What Lee Mack gives us is a take-it-or-leave-it, madcap, irreverent, head-spinning, ramped-up, brain-addling, quickfire comedy compilation and leaves you in no doubt this is a mirth-maker at the top of his game and loving every minute of it.
Lee Mack – star of the sitcom Not Going Out and team captain of the panel show Would I Lie To You – brought his crazy, anarchic wit to the Colston Hall for a three-day run as part of his Hit The Road Mac UK tour.
It’s indubitable that some of his jokes are predictable and others cheesier than a month-old slab of Stilton, but there’s a wickedly sharp, satirical edge to his barbed jibes and borderline jokes that make him cheekily, wryly appealing even when he’s extracting the proverbial urine out of you – as a few select audience members of the front row got a taste of with his cutting repartee.
This is his first tour in four years, and from the minute he marched on stage he was whirling dervish of manic energy and machine-gun style comic delivery. It’s a frantic mix of jokes, gags and one-liners and it’s sometimes difficult to keep up with his mile-a-minute banter and sardonic observations (“Next week, we’re celebrating two years of happy marriage. [Cheers]. We’ve been married for 12.”)
Not all of it works, but for every joke that falls flat he has another five zingers up his sleeve that hammer-blow the funny bone with genuine side-splitting ferocity. He rattles on so quickly it’s astonishing he doesn’t trip over his own lines more often, and the audience has to be just as razor-ship as he is to keep up with his mesmerizing verbal and physical energy.
His routine is old fashioned, vaudevillian schtick and as simple a set you could possibly get, being as it is just Mack in a suit with a microphone, a few lights and a handkerchief, and the comedy maestro’s name set out in big shiny lightbulbs behind him.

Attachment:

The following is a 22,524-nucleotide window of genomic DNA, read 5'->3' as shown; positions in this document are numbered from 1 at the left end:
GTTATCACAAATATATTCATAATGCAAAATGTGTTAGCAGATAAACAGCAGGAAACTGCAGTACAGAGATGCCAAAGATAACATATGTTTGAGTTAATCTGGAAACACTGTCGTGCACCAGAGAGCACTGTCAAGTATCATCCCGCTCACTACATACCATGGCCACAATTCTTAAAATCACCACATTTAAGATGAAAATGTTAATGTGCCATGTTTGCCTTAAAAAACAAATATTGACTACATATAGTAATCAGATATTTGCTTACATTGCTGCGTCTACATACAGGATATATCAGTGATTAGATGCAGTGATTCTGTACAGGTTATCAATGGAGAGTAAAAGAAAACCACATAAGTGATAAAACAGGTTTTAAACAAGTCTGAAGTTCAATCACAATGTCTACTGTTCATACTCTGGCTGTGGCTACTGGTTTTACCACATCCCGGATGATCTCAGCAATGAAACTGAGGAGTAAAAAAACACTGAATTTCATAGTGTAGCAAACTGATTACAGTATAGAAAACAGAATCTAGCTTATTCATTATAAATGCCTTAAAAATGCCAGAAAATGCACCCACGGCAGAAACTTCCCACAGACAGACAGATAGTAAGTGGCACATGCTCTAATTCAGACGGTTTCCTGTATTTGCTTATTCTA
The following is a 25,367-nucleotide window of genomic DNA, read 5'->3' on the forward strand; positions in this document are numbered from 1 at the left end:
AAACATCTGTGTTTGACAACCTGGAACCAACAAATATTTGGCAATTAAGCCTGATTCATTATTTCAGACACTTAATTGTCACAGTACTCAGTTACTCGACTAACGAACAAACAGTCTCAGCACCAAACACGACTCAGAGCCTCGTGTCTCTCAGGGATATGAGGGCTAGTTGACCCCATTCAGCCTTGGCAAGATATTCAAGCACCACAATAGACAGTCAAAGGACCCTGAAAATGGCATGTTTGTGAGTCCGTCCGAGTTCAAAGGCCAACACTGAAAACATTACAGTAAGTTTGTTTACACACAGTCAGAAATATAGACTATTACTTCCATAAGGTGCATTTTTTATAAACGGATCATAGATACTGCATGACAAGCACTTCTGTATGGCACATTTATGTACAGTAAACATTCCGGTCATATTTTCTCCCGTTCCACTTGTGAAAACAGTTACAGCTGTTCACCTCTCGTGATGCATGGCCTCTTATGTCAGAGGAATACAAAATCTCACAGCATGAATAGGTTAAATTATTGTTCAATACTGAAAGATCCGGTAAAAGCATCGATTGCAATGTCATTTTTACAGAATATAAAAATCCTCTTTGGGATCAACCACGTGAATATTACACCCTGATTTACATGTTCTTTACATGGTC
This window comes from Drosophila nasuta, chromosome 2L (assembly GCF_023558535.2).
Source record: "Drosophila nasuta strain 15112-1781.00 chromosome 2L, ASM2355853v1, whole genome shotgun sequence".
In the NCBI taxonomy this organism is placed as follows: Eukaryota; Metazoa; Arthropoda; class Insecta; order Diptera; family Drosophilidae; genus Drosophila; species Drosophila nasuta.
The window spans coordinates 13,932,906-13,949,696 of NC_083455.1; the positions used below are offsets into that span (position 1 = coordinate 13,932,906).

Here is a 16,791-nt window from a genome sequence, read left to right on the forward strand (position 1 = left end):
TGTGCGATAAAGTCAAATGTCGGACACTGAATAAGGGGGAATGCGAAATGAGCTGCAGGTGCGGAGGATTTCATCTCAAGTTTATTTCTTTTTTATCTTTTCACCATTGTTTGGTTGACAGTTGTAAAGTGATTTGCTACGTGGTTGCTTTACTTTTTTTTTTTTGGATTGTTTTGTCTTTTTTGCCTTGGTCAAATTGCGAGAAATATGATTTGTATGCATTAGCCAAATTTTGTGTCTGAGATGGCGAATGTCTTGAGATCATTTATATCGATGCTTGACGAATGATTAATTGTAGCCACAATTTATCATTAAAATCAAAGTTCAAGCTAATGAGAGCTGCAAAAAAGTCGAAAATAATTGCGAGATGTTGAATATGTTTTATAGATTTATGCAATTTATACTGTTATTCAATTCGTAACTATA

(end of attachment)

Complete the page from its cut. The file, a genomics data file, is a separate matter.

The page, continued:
Mack is the master of audience participation and picks on some of the crowd with a slew of near-the-knuckle remarks and Carry On-style innuendos, peppering his act with liberal sprinkling of bad language with naughty schoolboy glee. He’s fast, funny, excitable, high-energy, quick tempo, pacing the stage like a caged animal, and occasionally vein-poppingly aggressive. He had the crowd in stitches from start to finish.
Mack’s support act, Mike Gunn, was also a class act and surely one of the best warm-up comedians on the comedy circuit, with a droll, deadpan delivery of fresh and amusingly honest material, and if there’s any justice he should get more mainstream exposure.
But it was Mack the audience came to see and it was Mack who – like, well, a knife – cut to the comedy bone with masterly incisions, in turns preposterous and brilliant, from a phony memory act to a bogus attempt at horoscope reading with a hint of terrible magic thrown in (appropriate for a self-confessed Tommy Cooper fan).
There’s no theme to bind everything together, no moral, no message, no unifying nugget to take away, and you won’t really learn anything deep or insightful about Mack the man, who he is or what he really cares about. But that’s not the point. What Mack gives us is a take-it-or-leave-it, madcap, irreverent, head-spinning, ramped-up, brain-addling, quickfire comedy compilation and leaves you in no doubt this is a mirth-maker at the top of his game and loving every minute of it.
Reviewed by Jamie Caddick for 365Bristol